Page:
Tag Archives: 19th century

St. Godric and the lost leper hospital of Darlington

Stephen Martin UK   Fig 1. Godric praying to the Virgin, c 1400. PD-US, accessed: wikimedia, original: ©British Library Board, Cotton, Faustina, VI, ii 16 V. In the late 1100s, the English monk Reginald of Durham wrote an account in Latin of the hermit St. Godric, whom he knew personally.1 Reginald attributed over two hundred […]

Leeching and François-Joseph-Victor Broussais

JMS Pearce Hull, England, UK   Fig 1. Broussais & leeching. Credit: Encyclopædia Britannica. The practice of bloodletting began with the Egyptians and was succeeded by the Greeks, Romans (including Galen), and healers in India. In medieval times it spread throughout Europe. The “leech craze” was so popular in the nineteenth century that it has […]

The life and death of Franz Schubert

Nicolas Robles Badajoz, Spain   Figure 1. Pencil-on-paper caricature of singer Johann Michael Vogl (left) and composer Franz Schubert (right). The caption (in German) reads: Michael Vogl and Franz Schubert go out for battle and victory. Attributed to his friend, Franz von Schober – Original is in the Historic Museum of the City of Vienna. […]

Dr. William Minor and the Oxford English Dictionary

JMS Pearce  Hull, England, UK   Fig 1. Johnson’s Dictionary [photo: author’s copy] After the first dictionary of English words (Robert Cawdrey’s A Table Alphabetical… 1604) many dictionaries aimed to provide typical spelling, meaning, and often pronunciation, etymology, synonyms, and quotations. A New English Dictionary was an important advance reflecting everyday language compiled by the […]

Bristol Children’s Hospital and esophageal atresia

Richard Spicer Bristol, United Kingdom   Fig 1. Bristol Children’s Hospital 1885-2001. Photo by the author. Bristol Children’s Hospital The Children’s Hospital in Bristol began as the Free Institution for Diseases of Women and Children in 1857. In 1885 it moved to a purpose-built neo-Gothic building (Fig.1) and continued to treat women and children on […]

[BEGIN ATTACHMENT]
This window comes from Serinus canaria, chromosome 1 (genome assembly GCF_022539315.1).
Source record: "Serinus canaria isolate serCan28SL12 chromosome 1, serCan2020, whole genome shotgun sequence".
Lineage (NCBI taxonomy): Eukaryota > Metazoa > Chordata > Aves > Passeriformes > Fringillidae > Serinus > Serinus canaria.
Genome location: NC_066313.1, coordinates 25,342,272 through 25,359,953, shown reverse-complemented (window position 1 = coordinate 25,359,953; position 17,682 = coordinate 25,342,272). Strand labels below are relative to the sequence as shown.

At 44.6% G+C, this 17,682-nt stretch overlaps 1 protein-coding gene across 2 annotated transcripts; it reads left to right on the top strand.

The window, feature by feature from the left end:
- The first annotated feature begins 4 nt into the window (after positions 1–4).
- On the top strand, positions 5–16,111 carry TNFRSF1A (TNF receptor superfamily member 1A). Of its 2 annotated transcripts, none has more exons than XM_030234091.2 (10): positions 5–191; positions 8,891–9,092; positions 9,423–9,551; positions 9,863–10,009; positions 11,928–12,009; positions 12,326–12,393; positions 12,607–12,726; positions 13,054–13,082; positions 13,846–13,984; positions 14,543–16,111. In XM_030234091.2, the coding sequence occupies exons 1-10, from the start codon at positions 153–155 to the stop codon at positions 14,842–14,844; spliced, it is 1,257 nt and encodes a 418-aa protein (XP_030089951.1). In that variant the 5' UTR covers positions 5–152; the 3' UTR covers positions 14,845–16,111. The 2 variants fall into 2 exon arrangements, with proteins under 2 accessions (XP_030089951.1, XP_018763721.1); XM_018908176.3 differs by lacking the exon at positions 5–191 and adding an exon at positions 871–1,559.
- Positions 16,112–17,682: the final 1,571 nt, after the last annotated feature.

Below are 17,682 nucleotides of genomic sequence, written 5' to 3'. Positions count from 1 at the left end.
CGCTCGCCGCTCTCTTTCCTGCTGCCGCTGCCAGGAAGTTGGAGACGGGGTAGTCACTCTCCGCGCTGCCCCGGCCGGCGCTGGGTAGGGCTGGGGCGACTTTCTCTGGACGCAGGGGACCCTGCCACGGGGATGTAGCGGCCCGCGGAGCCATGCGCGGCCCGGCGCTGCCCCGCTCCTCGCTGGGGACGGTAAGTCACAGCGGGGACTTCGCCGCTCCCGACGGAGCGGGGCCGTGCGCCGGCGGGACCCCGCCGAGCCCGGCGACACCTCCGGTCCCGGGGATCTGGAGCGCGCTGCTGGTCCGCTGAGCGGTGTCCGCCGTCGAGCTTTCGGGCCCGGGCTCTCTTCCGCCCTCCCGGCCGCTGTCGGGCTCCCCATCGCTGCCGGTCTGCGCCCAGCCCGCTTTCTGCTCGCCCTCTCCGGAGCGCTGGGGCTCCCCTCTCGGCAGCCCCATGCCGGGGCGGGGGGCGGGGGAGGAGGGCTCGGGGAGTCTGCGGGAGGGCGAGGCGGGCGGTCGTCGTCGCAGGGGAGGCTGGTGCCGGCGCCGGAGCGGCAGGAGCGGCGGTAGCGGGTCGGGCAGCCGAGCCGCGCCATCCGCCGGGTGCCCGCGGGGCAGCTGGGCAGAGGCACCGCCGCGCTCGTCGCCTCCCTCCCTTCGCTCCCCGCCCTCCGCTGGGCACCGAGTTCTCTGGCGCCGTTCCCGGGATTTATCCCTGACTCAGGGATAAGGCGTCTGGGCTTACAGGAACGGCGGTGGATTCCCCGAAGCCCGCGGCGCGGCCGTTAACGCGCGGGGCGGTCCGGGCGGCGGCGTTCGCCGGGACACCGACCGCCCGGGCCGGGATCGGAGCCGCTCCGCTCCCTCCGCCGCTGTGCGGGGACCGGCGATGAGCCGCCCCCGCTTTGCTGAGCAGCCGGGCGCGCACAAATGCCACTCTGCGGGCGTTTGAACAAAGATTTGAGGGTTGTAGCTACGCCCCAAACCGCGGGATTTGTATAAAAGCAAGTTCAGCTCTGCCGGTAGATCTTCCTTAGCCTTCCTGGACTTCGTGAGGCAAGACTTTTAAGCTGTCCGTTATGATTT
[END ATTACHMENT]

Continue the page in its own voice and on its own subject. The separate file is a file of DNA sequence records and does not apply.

Applause, Honours and Mortification: Admiral Pellew’s psychology of achievement in combatting slavery

Stephen Martin United Kingdom & Thailand Aidan Jones United Kingdom   Opening section of letter. Photo © Cat Ring Books, Amherst, Massachusetts. A revealing, unpublished letter was written by Edward Pellew two months after commanding the Bombardment of Algiers to suppress Mediterranean slave traders. Short, sensitive, and emotional, it is an insight into the psychology […]

Diego Rivera and Hernan Cortes

Nicolas Robles Badajoz, Spain   The author in Guadalupe, Mexico, with two local guides (on the left) and a Texan friend (on the right). Photo courtesy of the author. Diego Rivera was one of Mexico’s most famous artists. Nowadays he is also known for his marriage to Frida Kahlo, another great Mexican artist. Born in […]

Francis Henry Williams: the first American chest radiologist

Arpan K. Banerjee Solihull, United Kingdom   Williams performing fluoroscopy of chest. From the book by Williams, which is available on The Wellcome Library. Public domain. Francis Henry Williams was born in Massachusetts on July 15, 1852. His father was a professor of ophthalmology at Harvard Medical School. Williams graduated in chemistry in 1873 from […]

Mary Josephine Hannan: portrait of a pioneer

Katie King Atlanta, Georgia, United States   Mary Hannan. Photograph by Cowell, Simla. Via the Wellcome Collection. Public Domain. Mary Josephine Hannan was an Irish medical pioneer, an outspoken woman with a strong sense of morality, a fervid supporter of women’s rights, and a champion of children and public health. She spent her life fighting […]

American ginseng as an herbal emissary influencing Qing-American trade relations

Richard Zhang Philadelphia, Pennsylvania, United States   Panax quinquefolium, as featured in a book by physician-botanist Jacob Bigelow, late 1810s. Public domain courtesy of Wikimedia Commons. On February 22, 1784, the Empress of China set sail from New York Harbor.1 Destined for the eponymous country, the American ship carried thirty tons of a wild root—ginseng. […]